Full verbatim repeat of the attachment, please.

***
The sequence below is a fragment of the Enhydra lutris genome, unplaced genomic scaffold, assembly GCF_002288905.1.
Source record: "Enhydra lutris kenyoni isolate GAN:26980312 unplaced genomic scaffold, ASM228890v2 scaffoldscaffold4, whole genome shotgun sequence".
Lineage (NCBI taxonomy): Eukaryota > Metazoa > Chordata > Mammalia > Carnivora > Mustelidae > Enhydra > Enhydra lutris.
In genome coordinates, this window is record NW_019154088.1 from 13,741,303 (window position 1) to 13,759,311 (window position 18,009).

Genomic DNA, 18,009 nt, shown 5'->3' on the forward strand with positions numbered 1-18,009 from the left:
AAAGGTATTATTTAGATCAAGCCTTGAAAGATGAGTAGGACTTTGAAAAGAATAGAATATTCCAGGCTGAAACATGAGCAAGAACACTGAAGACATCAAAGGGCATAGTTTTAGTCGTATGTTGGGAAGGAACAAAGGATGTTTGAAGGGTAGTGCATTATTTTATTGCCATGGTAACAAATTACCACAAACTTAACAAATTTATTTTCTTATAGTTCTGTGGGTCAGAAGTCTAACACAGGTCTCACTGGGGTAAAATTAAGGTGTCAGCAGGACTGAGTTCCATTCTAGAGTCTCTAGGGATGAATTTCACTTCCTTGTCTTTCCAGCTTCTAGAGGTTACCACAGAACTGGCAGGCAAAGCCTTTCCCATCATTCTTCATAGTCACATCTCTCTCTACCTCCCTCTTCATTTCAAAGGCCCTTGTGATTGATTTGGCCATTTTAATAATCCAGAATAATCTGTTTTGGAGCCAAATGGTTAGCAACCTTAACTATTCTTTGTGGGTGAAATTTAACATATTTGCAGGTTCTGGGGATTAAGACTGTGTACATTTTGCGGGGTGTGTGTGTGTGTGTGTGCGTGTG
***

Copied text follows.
The sequence below is a fragment of the Enhydra lutris genome, unplaced genomic scaffold, assembly GCF_002288905.1.
Source record: "Enhydra lutris kenyoni isolate GAN:26980312 unplaced genomic scaffold, ASM228890v2 scaffoldscaffold4, whole genome shotgun sequence".
Lineage (NCBI taxonomy): Eukaryota > Metazoa > Chordata > Mammalia > Carnivora > Mustelidae > Enhydra > Enhydra lutris.
In genome coordinates, this window is record NW_019154088.1 from 13,741,303 (window position 1) to 13,759,311 (window position 18,009).

Genomic DNA, 18,009 nt, shown 5'->3' on the forward strand with positions numbered 1-18,009 from the left:
AAAGGTATTATTTAGATCAAGCCTTGAAAGATGAGTAGGACTTTGAAAAGAATAGAATATTCCAGGCTGAAACATGAGCAAGAACACTGAAGACATCAAAGGGCATAGTTTTAGTCGTATGTTGGGAAGGAACAAAGGATGTTTGAAGGGTAGTGCATTATTTTATTGCCATGGTAACAAATTACCACAAACTTAACAAATTTATTTTCTTATAGTTCTGTGGGTCAGAAGTCTAACACAGGTCTCACTGGGGTAAAATTAAGGTGTCAGCAGGACTGAGTTCCATTCTAGAGTCTCTAGGGATGAATTTCACTTCCTTGTCTTTCCAGCTTCTAGAGGTTACCACAGAACTGGCAGGCAAAGCCTTTCCCATCATTCTTCATAGTCACATCTCTCTCTACCTCCCTCTTCATTTCAAAGGCCCTTGTGATTGATTTGGCCATTTTAATAATCCAGAATAATCTGTTTTGGAGCCAAATGGTTAGCAACCTTAACTATTCTTTGTGGGTGAAATTTAACATATTTGCAGGTTCTGGGGATTAAGACTGTGTACATTTTGCGGGGTGTGTGTGTGTGTGTGTGCGTGTG